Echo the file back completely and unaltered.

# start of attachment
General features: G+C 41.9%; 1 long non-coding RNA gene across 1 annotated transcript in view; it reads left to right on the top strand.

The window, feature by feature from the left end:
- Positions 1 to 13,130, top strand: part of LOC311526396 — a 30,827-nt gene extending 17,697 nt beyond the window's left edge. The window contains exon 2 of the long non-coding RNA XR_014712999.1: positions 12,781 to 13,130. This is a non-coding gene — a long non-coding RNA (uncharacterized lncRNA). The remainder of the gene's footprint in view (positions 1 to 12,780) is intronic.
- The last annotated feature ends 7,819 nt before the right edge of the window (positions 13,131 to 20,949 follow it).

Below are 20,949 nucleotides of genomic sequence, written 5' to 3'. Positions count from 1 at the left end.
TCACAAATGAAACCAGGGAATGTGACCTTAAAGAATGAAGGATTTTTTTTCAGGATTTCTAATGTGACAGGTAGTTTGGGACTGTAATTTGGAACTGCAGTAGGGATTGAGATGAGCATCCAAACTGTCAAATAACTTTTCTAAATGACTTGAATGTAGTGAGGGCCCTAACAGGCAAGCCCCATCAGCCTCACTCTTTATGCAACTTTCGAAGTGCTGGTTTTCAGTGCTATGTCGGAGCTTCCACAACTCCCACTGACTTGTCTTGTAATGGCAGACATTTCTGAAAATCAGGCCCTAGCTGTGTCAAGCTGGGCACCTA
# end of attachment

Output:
General features: G+C 41.9%; 1 long non-coding RNA gene across 1 annotated transcript in view; it reads left to right on the top strand.

The window, feature by feature from the left end:
- Positions 1 to 13,130, top strand: part of LOC311526396 — a 30,827-nt gene extending 17,697 nt beyond the window's left edge. The window contains exon 2 of the long non-coding RNA XR_014712999.1: positions 12,781 to 13,130. This is a non-coding gene — a long non-coding RNA (uncharacterized lncRNA). The remainder of the gene's footprint in view (positions 1 to 12,780) is intronic.
- The last annotated feature ends 7,819 nt before the right edge of the window (positions 13,131 to 20,949 follow it).

Below are 20,949 nucleotides of genomic sequence, written 5' to 3'. Positions count from 1 at the left end.
TCACAAATGAAACCAGGGAATGTGACCTTAAAGAATGAAGGATTTTTTTTCAGGATTTCTAATGTGACAGGTAGTTTGGGACTGTAATTTGGAACTGCAGTAGGGATTGAGATGAGCATCCAAACTGTCAAATAACTTTTCTAAATGACTTGAATGTAGTGAGGGCCCTAACAGGCAAGCCCCATCAGCCTCACTCTTTATGCAACTTTCGAAGTGCTGGTTTTCAGTGCTATGTCGGAGCTTCCACAACTCCCACTGACTTGTCTTGTAATGGCAGACATTTCTGAAAATCAGGCCCTAGCTGTGTCAAGCTGGGCACCTA